Not long after he left Princeton, David Evans *66 found himself writing to the nation’s top colleges.
Schools had recently integrated, and Evans, then living in Huntsville, Alabama, discovered that often meant moving Black students into white schools where they had little or no support. Bright minds doing well academically weren’t always getting the college counseling they needed. So Evans stepped in.
He started as a volunteer tutor, but discovered the students needed more. “I wrote to 60 or 70 colleges with my background and said, ‘I think some of these people may qualify for your institution,’” Evans remembers. The first two he counseled got into Princeton’s Class of 1973. Others were accepted at Smith, Brandeis, Columbia, Stanford, Dartmouth, Morehouse, Amherst, Chicago, and more. MIT and the College Board reached out to talk to Evans about working for them.
Then Harvard came calling.
Evans wasn’t a higher education professional. He was an electrical engineer with IBM, a subcontractor on the Saturn-Apollo project. But Harvard’s dean of admissions was persistent.
“I said, ‘I’m a country boy from Arkansas.’ He said, ‘I’m a country guy from Utah,’” Evans says, recalling their back-and-forth. In 1970, Evans moved to Cambridge, Massachusetts.
This summer he’s retiring from Harvard as a senior admissions officer, and departing with a new accolade: The Harvard Alumni Association awarded him the prestigious Harvard Medal for “extraordinary service to the University,” according to the university’s official news outlet.
“I am trying to shift into the proper mindset to grasp the significance of this honor,” Evans wrote in an email, “and how much it would have meant to my late sharecropper/domestic-worker parents.”
Evans grew up in Phillips County and describes it as among the poorest places in Arkansas. “We didn’t know how bad off we were, and maybe that was a blessing,” he says. His grandmother was born into slavery in February 1865. His parents died when he was young, but his second oldest sister withdrew temporarily from college, found work as a substitute teacher, and took over as head of the household. If she hadn’t, the children likely would have gone into the “system,” Evans says. “We were able to continue existing as a family.”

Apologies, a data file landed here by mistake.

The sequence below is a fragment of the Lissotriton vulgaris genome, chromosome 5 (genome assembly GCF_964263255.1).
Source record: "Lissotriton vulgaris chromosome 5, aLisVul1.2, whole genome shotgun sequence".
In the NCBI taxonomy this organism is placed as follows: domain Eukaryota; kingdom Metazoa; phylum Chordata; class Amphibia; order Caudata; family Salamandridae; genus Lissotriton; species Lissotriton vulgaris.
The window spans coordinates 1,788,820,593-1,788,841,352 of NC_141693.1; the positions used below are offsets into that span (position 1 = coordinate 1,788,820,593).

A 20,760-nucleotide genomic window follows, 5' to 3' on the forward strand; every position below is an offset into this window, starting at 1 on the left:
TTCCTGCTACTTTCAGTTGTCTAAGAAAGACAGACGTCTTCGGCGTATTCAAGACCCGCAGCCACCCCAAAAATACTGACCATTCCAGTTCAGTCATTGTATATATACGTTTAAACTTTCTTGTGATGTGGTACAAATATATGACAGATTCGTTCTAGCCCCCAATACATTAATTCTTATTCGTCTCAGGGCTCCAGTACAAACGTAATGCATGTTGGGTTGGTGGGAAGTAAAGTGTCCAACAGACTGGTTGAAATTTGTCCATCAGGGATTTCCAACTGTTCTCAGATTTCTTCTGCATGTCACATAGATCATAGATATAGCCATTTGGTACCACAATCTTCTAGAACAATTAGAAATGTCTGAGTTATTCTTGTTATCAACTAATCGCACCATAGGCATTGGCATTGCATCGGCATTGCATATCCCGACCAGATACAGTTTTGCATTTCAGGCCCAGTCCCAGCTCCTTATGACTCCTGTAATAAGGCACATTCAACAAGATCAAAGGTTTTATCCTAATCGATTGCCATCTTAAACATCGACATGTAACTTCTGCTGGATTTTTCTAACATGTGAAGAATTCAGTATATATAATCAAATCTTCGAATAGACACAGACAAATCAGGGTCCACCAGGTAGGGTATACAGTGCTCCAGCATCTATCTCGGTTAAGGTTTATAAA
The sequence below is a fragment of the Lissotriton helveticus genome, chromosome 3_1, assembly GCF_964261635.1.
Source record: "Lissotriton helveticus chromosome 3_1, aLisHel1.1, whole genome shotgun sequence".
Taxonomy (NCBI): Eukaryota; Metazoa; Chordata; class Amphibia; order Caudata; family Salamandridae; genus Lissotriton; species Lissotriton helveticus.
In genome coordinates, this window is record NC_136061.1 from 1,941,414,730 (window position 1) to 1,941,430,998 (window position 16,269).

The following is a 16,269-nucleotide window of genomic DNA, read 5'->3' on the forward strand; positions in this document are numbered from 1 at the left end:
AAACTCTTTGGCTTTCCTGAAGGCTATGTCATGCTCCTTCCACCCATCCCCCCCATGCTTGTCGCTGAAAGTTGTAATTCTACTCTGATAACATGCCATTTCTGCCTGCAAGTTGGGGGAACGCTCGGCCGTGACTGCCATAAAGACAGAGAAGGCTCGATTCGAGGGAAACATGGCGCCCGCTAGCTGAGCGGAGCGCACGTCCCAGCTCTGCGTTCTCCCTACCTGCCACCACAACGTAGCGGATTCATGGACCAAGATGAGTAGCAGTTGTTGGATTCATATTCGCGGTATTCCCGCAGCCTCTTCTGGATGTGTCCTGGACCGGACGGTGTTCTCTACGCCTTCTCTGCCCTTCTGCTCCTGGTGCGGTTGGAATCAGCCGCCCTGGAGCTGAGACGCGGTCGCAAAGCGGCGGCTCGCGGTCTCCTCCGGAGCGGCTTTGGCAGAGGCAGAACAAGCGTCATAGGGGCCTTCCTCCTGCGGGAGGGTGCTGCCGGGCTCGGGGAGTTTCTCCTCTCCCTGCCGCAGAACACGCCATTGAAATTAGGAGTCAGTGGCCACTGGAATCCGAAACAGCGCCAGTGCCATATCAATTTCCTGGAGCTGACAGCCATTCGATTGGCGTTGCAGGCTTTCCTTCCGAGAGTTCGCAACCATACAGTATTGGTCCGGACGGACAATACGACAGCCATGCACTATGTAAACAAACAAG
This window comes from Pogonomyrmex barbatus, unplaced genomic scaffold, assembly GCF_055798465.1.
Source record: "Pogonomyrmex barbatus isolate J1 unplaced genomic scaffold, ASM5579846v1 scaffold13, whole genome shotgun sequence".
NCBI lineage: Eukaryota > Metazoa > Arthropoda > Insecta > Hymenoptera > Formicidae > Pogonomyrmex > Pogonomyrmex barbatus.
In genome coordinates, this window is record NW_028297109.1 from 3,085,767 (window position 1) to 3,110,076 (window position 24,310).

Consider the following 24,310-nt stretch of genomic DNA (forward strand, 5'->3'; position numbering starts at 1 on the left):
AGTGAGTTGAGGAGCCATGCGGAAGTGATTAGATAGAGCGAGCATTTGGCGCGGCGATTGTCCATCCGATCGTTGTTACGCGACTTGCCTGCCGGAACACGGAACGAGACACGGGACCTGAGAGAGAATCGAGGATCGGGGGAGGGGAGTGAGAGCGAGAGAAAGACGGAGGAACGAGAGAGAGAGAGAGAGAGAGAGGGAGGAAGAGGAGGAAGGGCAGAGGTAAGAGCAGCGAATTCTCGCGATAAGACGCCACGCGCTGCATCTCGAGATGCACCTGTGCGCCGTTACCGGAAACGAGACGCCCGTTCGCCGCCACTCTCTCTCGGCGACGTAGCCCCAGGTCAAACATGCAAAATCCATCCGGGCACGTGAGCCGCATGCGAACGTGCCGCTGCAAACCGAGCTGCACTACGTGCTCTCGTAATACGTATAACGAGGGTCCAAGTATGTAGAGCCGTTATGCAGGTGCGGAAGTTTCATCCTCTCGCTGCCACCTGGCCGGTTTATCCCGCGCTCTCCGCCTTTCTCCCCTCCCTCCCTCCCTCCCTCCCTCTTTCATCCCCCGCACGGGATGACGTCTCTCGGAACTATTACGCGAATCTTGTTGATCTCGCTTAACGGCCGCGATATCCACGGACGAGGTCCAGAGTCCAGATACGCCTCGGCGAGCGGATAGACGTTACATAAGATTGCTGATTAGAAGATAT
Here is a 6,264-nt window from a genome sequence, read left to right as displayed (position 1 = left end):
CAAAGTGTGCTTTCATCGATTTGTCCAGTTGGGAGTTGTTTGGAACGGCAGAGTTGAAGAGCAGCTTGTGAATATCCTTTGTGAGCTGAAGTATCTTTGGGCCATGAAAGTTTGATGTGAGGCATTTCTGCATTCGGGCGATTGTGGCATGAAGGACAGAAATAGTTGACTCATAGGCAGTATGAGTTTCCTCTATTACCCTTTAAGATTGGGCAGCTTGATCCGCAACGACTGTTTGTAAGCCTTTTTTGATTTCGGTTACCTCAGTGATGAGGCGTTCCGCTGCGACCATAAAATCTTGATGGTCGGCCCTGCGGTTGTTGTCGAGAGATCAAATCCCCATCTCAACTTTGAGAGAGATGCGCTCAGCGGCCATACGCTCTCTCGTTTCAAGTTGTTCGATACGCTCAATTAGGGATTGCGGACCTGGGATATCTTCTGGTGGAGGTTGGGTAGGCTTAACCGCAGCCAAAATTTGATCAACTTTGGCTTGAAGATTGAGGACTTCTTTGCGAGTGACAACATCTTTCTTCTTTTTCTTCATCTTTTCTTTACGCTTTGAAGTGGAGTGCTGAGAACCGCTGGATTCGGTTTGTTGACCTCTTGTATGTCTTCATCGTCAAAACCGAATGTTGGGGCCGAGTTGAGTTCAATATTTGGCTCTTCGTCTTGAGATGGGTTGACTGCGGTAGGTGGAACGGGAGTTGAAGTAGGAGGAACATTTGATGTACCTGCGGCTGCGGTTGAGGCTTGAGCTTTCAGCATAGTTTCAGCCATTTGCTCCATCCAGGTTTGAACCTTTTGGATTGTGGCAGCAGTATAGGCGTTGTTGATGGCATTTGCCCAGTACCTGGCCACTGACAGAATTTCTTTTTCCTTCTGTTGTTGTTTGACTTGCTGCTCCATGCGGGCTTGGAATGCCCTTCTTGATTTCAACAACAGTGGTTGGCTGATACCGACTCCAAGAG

His mother and grandmother believed in “two sources of magic”: religion and education. Evans says he hasn’t kept up with the religion as much, but “I’ve devoted my life to the education part of it.”
He went to Tennessee State and then Princeton, where — a Harvard historian later told him — he was the first African American to get an advanced degree in electrical engineering. He arrived at Harvard during the Black Power movement and a push to diversify higher education. Following the assassination of Dr. Martin Luther King Jr., the number of Black students doubled at most Ivy League schools “overnight,” he says.
In the past 50 years, at least 17 times as many Black students have been admitted to Harvard as in the previous 334, Evans says. He’s quick to credit many people for making it happen, and Harvard for letting him work outside the box.
For example, instead of waiting for candidates of color to appear, admissions told its network of alumni volunteers across all 50 states to seek them out by talking to local school counselors and combing local newspapers. In 1971, at Princeton, Evans helped found the Association of Black Admissions and Financial Aid Officers of Ivy League and Sister Schools. “It was a Black group that said we will not only do our regular job, but also serve as emissaries to keep inclusion and diversity in the minds of our colleagues,” he says.
Harvard “allowed me to improvise. That has to be done to recruit and enroll and keep persons who have not been in a place like Harvard and Princeton,” Evans says. “We realized that the old system wasn’t addressing the changes that were necessary.”